Show/Hide

COVID-19 (new coronavirus): There is a COVID-19 emergency proclamation in Oklahoma City, with requirements for social gatherings and business activities. Visit covid19.okc.gov for updates and details.

Ron Norick

Dates in office: April 14, 1987 - April 14, 1998
Born: August 5, 1941

Ronald J Norick

Ronald Norick, son of former mayor James Norick, is the only Oklahoma City mayor to be the son of a former mayor and he is the third mayor to be elected to three consecutive terms.
Mayor Norick worked tirelessly to make Oklahoma City a player on the nation’s economic stage.  Under his leadership the City was chosen as a finalist for several large economic developments including a United Airlines maintenance facility. When other cities were chosen for these, Norick focused his efforts on winning passage of the five-year one-cent sales tax to fund the Metropolitan Area Projects (MAPS) program. 
City voters approved the MAPS projects and sales tax in December 1993.  The money collected was used to build nine sports, recreational, cultural, and convention facilities including the Ford Center, now named the Chesapeake Energy Arena, the Bricktown Canal, and a new downtown library--officially dedicated as the Ronald J. Norick Downtown Library. The completion of these projects in the ensuing years led to a renaissance of the downtown area and the adjacent Bricktown warehouse district.  New hotels, restaurants, and entertainment venues sprang up to cater to locals and tourists alike.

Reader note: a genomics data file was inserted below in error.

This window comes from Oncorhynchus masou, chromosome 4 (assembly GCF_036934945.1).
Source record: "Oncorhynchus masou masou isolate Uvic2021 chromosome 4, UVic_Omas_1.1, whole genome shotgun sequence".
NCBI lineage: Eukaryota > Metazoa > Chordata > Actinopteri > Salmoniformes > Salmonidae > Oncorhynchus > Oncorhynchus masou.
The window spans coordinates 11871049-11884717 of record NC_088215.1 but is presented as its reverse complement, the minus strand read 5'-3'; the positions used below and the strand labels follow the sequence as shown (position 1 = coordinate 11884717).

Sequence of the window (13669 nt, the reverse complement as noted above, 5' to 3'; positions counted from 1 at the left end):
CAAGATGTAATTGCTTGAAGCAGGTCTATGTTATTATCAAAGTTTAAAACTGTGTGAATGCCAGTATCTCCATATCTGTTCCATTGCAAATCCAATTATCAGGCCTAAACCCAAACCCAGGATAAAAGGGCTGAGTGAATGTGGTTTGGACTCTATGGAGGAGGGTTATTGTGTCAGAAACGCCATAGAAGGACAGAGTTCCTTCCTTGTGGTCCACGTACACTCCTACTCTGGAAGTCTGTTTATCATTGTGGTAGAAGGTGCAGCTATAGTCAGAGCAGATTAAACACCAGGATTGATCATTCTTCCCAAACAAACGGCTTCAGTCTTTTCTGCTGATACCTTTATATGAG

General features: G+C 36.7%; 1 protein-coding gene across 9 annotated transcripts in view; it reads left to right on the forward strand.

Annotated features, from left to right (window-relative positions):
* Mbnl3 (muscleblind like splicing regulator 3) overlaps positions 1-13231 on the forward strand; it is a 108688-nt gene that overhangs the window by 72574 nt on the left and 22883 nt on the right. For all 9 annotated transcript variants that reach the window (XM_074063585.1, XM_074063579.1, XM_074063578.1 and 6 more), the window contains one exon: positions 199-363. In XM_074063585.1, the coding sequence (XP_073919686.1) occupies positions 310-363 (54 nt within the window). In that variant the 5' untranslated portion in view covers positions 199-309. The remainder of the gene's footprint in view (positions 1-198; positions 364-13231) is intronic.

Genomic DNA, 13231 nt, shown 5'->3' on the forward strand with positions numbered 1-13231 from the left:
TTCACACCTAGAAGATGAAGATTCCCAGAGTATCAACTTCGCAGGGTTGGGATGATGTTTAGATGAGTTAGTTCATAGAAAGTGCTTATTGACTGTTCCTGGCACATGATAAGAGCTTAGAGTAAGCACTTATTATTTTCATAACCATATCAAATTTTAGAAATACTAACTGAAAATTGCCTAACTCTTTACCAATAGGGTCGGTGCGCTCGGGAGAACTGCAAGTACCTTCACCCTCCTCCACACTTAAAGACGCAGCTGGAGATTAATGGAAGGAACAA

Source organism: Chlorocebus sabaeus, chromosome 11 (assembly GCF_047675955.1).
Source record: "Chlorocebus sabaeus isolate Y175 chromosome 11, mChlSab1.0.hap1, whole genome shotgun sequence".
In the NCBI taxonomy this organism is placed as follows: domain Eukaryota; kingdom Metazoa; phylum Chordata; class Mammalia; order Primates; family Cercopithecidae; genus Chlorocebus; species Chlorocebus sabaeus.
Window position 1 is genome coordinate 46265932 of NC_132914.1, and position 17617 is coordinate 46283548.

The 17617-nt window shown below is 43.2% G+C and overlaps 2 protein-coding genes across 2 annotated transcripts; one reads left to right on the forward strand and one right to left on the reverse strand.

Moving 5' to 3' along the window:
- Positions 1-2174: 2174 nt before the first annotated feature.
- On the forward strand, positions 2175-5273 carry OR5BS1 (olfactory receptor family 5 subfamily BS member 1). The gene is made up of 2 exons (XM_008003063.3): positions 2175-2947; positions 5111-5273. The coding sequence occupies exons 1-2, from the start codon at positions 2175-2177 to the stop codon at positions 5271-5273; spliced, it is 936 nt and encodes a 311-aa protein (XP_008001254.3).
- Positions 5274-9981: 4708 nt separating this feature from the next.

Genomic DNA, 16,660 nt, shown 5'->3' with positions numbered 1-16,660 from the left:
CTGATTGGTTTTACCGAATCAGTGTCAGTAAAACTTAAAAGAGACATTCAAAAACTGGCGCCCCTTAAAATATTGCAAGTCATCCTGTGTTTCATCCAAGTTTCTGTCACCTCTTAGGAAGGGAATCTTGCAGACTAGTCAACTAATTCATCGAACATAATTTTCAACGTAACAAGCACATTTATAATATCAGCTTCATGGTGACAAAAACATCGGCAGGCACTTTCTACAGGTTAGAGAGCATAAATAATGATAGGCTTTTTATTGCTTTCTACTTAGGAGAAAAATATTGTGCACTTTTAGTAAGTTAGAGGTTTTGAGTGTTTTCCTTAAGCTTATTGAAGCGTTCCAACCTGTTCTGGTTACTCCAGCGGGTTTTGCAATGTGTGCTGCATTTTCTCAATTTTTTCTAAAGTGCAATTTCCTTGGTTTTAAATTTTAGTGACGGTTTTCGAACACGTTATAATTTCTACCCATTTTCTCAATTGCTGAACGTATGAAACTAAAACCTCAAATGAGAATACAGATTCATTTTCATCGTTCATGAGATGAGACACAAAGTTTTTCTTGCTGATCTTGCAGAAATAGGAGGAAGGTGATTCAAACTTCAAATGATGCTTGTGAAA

Mayor Norick was an avid proponent of the maintenance and development of the City’s infrastructure, and provided leadership in the passage of General Obligation Bond Issues in 1989 and 1995 totaling over $374 million. The proceeds of these bond issues were used to finance projects included in a capital improvement plan formulated under Mayor Norick’s administration. 
During Mayor Norick’s tenure, Oklahoma City was twice named one of the ten best-managed cities in the U.S. by Financial World magazine and one of the ten best cities in which to do business by Fortune magazine. Oklahoma City was also rated the most affordable city to live in by U.S. News and World Report magazine. 
The bombing of the Alfred P. Murrah Federal Building on April 19, 1995, was a major blow to the downtown area as the Murrah building was completely destroyed and many of the surrounding buildings suffered extensive damage. Mayor Norick provided strong leadership during the rescue and recovery efforts and was recognized as an eloquent spokesman for the City during this difficult time. He was also involved in the redevelopment of the areas hardest-hit by the bombing and worked to ensure that the forward progress of the downtown area continued. 
Before and during his term in office, Mayor Norick was an employee of his family’s business, Norick Brothers, Inc., and was president of the company from 1981 to 1992.  He is currently the controlling manager of the Norick Investment Company, LLC and Chairman for the Oklahoma City University Board of Trustees. 
Norick was inducted into the Oklahoma Hall of Fame in 2008.